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Our Changing Climate


11th, 12th


Social Studies, Economics, Civics, Justice

Regional Focus

Global, North America, United States


YouTube Video

Why Capitalism Is Killing Us (And the Planet)

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  • This video describes the negative impacts capitalism has on the climate and environment. 
  • Students will learn that multinational companies have been able to evade consequences and continue to profit off the burning of fossil fuels and exploitation of natural resources by greenwashing, lobbying, and rebranding. 
  • The video highlights current movements and visionary ideas that can help us enact change from the bottom up, asserting that people, not companies, will solve this crisis.
Teaching Tips


  • The video emphasizes the injustice of capitalist economies.
  • The video is divided into 8 chapters, allowing for easy navigation.

Additional Prerequisites

  • The video begins by discussing the death of people and the planet, which could be overwhelming for students.
  • There is an ad at the start of the video.
  • The video content ends at 12 minutes, 23 seconds.


  • Economics classes could use this video in a lesson on capitalism, economic justice issues, globalization, or privatization.
  • History classes could discuss the connections between capitalism and colonialism.
  • Students could research one of the movements or innovative ideas from the video and share what they learn with their classmates.
  • The video shows how BP has effectively distanced itself from climate issues through marketing. Students could look for examples of how other companies have done this as well.
  • Other resources on this topic include this course on climate economics, this video on the problem with consumerism, and this lesson on globalization and the environment.
Scientist Notes

This resource assesses free-market capitalism's role in attaining a carbon-free planet by 2050. It emphasizes with clear examples of how multinationals, energy firms, and corporate bodies are incapable of reducing carbon emissions over the last 40 years, which looks to be nothing more than greenwashing. This is a valuable resource and it is recommended for teaching.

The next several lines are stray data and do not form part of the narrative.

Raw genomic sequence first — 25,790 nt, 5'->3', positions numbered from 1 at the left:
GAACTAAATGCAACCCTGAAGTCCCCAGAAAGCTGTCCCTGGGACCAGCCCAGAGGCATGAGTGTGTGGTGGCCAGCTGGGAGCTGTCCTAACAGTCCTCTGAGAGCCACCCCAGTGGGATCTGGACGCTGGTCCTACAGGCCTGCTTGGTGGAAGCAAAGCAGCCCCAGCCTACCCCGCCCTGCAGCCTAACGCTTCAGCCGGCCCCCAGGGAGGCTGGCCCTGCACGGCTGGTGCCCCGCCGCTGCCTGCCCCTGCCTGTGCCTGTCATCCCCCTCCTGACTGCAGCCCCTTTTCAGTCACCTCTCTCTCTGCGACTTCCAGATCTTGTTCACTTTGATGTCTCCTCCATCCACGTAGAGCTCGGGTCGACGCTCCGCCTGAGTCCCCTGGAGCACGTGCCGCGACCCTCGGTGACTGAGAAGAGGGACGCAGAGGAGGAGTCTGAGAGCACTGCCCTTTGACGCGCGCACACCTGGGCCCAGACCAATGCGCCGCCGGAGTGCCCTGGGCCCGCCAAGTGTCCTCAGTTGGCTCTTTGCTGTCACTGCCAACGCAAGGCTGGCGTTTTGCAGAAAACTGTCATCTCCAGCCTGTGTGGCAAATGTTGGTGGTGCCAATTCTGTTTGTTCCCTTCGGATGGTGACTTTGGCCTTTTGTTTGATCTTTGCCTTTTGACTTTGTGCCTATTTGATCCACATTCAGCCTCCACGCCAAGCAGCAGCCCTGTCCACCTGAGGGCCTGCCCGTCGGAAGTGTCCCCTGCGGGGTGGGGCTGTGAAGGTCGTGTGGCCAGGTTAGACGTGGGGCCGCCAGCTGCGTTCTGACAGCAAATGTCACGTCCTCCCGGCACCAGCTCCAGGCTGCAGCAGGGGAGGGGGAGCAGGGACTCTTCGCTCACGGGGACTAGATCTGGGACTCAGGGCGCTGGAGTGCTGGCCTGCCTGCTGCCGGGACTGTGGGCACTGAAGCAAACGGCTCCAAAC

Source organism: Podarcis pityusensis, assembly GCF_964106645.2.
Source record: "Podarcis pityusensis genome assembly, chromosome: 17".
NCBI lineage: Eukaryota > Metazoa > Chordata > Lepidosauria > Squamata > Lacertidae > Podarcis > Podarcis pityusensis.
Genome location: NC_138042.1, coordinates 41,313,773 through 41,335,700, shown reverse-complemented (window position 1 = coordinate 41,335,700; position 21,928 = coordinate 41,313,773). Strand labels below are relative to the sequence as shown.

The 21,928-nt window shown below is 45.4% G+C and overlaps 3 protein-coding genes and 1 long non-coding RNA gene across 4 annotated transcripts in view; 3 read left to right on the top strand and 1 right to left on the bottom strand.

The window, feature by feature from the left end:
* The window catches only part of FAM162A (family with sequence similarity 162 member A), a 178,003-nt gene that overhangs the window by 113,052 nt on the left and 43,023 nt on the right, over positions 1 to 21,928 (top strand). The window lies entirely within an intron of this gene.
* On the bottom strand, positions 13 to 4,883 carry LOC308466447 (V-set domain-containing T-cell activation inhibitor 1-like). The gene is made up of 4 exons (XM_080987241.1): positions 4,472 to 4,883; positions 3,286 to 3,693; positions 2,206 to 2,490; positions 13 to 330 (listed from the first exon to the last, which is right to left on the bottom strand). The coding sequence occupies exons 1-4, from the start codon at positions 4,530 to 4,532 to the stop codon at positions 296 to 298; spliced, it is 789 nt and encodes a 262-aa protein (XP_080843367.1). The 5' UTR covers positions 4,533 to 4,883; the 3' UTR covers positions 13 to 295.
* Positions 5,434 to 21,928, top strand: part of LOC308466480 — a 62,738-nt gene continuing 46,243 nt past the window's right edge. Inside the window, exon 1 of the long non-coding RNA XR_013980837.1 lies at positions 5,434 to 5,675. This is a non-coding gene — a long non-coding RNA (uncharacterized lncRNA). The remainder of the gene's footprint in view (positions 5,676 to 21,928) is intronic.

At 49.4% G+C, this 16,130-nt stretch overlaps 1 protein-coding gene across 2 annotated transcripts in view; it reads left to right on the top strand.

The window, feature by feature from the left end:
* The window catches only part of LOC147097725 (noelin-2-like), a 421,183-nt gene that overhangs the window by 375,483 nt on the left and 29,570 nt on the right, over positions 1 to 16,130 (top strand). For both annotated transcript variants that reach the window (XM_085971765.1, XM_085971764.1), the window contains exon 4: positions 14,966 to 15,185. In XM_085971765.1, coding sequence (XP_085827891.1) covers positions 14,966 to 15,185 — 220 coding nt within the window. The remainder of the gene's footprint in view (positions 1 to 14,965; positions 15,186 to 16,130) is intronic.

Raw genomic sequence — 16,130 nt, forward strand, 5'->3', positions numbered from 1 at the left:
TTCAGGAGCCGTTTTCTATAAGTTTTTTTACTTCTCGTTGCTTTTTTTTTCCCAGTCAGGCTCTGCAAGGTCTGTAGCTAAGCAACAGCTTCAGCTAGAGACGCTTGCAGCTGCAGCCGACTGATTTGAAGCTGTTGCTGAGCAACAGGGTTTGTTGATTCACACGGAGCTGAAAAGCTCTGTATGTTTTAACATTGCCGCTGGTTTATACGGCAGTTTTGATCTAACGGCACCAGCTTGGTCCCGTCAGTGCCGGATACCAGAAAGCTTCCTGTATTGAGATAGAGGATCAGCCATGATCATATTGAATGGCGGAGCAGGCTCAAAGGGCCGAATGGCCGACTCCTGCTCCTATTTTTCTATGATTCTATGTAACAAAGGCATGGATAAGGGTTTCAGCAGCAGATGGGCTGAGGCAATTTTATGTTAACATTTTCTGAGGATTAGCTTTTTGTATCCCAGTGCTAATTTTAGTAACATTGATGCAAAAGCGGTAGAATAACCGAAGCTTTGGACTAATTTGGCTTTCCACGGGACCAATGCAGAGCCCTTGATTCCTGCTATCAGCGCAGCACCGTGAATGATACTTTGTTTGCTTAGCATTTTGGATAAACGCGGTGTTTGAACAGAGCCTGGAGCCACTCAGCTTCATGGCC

This resource addresses the listed standards. To fully meet standards, search for more related resources.

  • College, Career, and Civic Life (C3) Standards
    • Dimension 2: Civics
      • D2.Civ.14.9-12 Analyze historical, contemporary, and emerging means of changing societies, promoting the common good, and protecting rights.
      • D2.Civ.6.9-12 Critique relationships among governments, civil societies, and economic markets.
    • Dimension 2: Economics
      • D2.Eco.1.9-12 Analyze how incentives influence choices that may result in policies with a range of costs and benefits for different groups.
      • D2.Eco.15.9-12 Explain how current globalization trends and policies affect economic growth, labor markets, rights of citizens, the environment, and resource and income distribution in different nations.
      • D2.Eco.5.9-12 Describe the consequences of competition in specific markets.
    • Dimension 4: Taking Informed Action
      • D4.7.9-12 Assess options for individual and collective action to address local, regional, and global problems by engaging in self-reflection, strategy identification, and complex causal reasoning.
  • Common Core English Language Arts Standards (CCSS.ELA)
    • Speaking & Listening (K-12)
      • CCSS.ELA-LITERACY.SL.9-10.3 Evaluate a speaker's point of view, reasoning, and use of evidence and rhetoric, identifying any fallacious reasoning or exaggerated or distorted evidence.
      • CCSS.ELA-LITERACY.SL.11-12.3 Evaluate a speaker's point of view, reasoning, and use of evidence and rhetoric, assessing the stance, premises, links among ideas, word choice, points of emphasis, and tone used.
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